- Simon ‘corecode’ Schubert suggests summarizing your changes in the first line of your commit message, as that first line gets used by other tools that read from git.
- Peter Avalos has set up a (speedy!) North American mirror of the DragonFly git repo.
- Aggelos Economopoulos has been adding Git tips for DragonFly to a page on the wiki.
The latest BSDTalk is a 23-minute conversation with Asterisk Open Source Community Director John Todd.
These positions where someone works for a company, specifically to interact with a community of people who may produce unpaid work for that company, intrigue me.
Hasso Tepper recently finished a bulk build of pkgsrc on DragonFly 2.1, with only just under 5% of packages actually failing to build. I think the “natural” average is around 3%-4% just from the natural disorder of over 8,000 3rd party software packages, so this is an excellent state to be in.
I’m working on a new set of 2.0.1 pkgsrc packages for download from pkgbox, incidentally.
Dru Lavigne’s got a link to the slides from the recent MeetBSD event, plus links to video of her presentation.
Simon ‘corecode’ Schubert has a experimental version of the NVIDIA FreeBSD driver changed for DragonFly; the code is available without any support so it’s not as simple as a download, unfortunately.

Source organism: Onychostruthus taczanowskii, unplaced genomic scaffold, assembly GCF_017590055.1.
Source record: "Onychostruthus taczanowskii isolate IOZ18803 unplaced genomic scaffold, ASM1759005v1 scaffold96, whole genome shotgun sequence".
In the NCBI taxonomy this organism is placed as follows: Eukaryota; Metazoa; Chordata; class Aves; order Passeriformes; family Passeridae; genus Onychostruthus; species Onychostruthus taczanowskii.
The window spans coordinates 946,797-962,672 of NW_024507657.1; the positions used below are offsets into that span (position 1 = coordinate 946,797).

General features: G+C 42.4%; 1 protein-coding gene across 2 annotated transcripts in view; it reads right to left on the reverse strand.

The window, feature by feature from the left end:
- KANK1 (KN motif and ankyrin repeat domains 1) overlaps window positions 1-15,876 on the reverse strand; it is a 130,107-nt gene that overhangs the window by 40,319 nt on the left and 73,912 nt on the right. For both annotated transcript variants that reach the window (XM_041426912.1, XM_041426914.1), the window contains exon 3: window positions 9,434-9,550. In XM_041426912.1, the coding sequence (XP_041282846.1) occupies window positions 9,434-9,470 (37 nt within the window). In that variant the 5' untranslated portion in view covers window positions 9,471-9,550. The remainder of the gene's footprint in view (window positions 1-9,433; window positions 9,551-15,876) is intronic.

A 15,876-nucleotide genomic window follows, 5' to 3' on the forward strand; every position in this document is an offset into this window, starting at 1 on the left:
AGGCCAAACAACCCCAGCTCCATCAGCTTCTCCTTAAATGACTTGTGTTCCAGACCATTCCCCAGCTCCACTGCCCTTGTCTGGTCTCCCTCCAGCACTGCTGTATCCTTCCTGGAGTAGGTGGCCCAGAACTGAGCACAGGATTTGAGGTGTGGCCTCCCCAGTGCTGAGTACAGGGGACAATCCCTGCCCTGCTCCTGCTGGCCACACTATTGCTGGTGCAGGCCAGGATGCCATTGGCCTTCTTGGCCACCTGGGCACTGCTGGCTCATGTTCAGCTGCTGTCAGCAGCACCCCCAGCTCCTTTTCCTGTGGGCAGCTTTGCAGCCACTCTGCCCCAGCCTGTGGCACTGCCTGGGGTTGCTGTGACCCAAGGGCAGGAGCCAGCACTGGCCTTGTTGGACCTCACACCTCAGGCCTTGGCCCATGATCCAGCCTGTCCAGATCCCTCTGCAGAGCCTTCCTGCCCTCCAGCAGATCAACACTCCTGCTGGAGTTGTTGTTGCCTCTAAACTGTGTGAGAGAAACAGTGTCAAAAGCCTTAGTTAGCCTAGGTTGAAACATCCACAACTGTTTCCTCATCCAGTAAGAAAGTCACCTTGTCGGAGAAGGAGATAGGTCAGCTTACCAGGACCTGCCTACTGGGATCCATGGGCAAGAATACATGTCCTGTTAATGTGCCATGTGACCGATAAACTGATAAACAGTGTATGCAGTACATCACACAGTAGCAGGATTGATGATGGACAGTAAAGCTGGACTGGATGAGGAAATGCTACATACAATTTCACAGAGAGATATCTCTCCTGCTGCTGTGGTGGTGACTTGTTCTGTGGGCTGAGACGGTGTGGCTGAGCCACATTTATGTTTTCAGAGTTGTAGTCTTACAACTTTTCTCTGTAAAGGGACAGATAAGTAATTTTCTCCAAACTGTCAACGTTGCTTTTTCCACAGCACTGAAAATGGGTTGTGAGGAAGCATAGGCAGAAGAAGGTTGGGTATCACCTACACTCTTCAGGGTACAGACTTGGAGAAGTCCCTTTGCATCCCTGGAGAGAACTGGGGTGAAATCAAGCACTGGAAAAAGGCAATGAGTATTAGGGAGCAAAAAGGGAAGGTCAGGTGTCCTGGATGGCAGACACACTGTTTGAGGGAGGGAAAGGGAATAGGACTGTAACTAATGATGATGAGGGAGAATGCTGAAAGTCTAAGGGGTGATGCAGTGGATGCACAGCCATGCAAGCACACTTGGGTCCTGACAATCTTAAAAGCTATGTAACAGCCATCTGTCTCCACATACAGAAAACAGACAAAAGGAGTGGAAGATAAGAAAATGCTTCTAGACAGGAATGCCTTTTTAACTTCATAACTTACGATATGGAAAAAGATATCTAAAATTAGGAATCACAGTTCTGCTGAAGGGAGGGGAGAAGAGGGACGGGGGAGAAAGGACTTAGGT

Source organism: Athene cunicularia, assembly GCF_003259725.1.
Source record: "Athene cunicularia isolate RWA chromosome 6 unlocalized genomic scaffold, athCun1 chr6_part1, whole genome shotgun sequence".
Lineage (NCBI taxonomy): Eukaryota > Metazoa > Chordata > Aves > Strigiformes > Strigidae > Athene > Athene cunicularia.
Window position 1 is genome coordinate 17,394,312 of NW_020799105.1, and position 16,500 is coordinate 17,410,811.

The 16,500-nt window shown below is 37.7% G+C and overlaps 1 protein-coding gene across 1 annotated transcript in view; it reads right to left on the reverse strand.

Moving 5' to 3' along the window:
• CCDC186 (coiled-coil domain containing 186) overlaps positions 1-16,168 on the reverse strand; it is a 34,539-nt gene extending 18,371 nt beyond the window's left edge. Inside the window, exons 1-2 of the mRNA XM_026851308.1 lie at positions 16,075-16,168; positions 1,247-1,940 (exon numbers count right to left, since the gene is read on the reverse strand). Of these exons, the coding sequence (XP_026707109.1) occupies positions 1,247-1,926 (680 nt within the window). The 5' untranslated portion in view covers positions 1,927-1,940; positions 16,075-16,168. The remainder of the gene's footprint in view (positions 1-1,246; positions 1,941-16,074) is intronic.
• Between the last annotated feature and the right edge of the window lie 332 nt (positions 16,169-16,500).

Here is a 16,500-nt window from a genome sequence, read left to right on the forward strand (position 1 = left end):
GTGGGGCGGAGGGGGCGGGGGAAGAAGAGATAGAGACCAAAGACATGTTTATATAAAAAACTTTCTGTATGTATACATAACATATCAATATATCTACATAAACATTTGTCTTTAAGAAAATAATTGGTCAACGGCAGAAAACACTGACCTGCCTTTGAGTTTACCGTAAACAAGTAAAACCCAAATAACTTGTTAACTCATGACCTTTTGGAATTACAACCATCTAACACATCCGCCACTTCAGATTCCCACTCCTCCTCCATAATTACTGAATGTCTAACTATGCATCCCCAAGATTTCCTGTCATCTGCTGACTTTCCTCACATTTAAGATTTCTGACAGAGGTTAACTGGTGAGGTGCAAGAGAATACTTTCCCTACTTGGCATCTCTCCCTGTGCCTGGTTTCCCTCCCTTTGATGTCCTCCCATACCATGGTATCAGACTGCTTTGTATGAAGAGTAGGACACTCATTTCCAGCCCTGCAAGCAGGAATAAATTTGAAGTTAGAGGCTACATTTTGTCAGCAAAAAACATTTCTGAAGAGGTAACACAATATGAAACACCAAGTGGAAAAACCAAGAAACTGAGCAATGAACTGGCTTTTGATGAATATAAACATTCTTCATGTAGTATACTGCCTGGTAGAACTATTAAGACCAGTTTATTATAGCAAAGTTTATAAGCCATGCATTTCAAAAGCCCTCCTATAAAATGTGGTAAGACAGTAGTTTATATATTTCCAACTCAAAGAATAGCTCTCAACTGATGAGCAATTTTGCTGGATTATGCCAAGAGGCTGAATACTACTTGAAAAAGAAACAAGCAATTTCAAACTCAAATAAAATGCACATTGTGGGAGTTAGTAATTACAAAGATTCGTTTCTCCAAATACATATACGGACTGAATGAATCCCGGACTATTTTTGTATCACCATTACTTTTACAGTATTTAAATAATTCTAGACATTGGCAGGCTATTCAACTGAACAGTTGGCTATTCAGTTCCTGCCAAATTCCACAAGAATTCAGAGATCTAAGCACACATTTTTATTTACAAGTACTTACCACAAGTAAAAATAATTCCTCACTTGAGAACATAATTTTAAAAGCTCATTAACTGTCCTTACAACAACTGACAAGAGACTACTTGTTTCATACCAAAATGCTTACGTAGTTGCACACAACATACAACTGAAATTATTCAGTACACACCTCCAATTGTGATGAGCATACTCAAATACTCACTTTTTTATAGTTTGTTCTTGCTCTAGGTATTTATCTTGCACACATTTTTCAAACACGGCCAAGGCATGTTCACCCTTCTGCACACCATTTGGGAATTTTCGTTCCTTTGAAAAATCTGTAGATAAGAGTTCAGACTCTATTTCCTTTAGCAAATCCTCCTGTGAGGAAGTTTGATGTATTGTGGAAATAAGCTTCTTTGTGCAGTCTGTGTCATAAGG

BSDTalk 165 has a 35-minute conversation with Julian Elischer while at MeetBSD. I wonder how many interviews Will backman got out of this event…
Hasso Tepper has made /dev/audio a symlink to /dev/dsp. DragonFly’s sound device hasn’t been /dev/audio in a while, but until recently in pkgsrc, applications that used audio would default to /dev/audio for playback. With this symlink, they all should work – or at least not be directing sound to a nonexistent device.
This isn’t dramatic news, but I can never remember which device is the right one, and this fixes that little issue for me.
David Tweed posted a short but interesting anecdote of his real-world experiences dealing with a large number of files, to follow up with a recent discussion on handling large directories with Hammer.